Stagy? Thank God!
People often criticize this movie for really not being much more than a filmed play. Yeah! So what's wrong with that when the characters are three dimensional and the actors are brilliant. This movie gets dull only when it moves out of the hotel (the stage) and becomes a traditional action movie. The black and white photography is brilliant (I once saw it colorized and it was dreadful). The production design is perfectly honest. The direction is so clear and unpretentious; when you have faces as brilliant as these, you gotta take advantage of closeups. There is not one less than outstanding performance. Bacall's role doesn't call for her to do a lot of "acting" and as a result, she is very moving. Trevor had tough competition for her Oscar that year and she won because she understood that too much restraint would have been wrong yet she never goes too far. Bsrrymore is unusually tough and commanding, almost heroic against the thugs. Bogart is quiet and direct and when he gives Trevor her drink has the most powerful moment in the movie. Robinson? It is a real showy role, and Edward knew what not to do. He is savage. And he almost is sexy when he gets Claire to sing her song but he can revert to a monster within seconds and give the audience chills. It really is his movie. Gomez and his fellow stupid thugs are funny at times but the script is unusually honest and barbaric. Take away their guns and these guys are wimps. But why didn't they just stay in the hotel? The shootout at the end could have been done that way. The escape to Cuba isn't believable or compelling. Those who call this movie slow, just don't get it. They don't understand that artists use pacing for effect. Today's generation loving special effects and action and over-the-top acting will hate this movie. Their loss. And the loss for the future of film and theatre.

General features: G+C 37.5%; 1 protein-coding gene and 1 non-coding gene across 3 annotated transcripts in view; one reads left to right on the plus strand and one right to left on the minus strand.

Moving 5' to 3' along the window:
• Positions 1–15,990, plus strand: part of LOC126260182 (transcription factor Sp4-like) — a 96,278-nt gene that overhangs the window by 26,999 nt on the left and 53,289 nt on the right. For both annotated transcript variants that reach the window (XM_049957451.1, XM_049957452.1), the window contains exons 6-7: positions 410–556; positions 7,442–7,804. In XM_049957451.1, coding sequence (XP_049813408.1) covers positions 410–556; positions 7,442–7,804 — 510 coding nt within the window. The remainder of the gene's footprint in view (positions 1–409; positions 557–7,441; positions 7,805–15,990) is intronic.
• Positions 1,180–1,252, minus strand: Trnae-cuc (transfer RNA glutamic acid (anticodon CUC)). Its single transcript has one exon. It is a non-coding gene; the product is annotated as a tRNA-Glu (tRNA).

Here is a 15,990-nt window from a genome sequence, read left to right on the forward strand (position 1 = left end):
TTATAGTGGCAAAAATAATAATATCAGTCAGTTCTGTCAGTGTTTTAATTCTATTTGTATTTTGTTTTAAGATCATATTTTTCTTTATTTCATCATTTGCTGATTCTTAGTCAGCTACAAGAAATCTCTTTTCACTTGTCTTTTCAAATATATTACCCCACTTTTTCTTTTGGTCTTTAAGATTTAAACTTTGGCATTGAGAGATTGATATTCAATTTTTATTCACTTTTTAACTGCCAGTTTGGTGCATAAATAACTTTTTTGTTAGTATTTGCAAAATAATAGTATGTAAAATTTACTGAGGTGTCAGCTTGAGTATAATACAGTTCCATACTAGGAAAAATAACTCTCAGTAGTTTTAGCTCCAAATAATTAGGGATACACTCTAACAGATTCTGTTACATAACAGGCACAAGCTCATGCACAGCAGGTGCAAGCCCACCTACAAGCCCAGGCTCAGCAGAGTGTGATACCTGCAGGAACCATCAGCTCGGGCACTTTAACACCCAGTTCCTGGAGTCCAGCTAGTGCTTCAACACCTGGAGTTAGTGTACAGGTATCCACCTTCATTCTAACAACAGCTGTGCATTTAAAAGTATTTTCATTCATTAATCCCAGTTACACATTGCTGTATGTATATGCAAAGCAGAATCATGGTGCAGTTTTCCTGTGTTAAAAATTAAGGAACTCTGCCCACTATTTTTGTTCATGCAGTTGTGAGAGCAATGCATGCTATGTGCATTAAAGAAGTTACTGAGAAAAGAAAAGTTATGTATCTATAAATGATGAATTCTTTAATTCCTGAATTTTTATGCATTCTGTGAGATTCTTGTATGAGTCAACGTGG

See Also
📹 Key Largo full movie HD download 1948 - Humphrey Bogart, John Rodney, Claire Trevor, William Haade, Thomas Gomez, Monte Blue, Dan Seymour, Marc Lawrence, Lauren Bacall, Edward G. Robinson, Lionel Barrymore, Harry Lewis - USA. 📀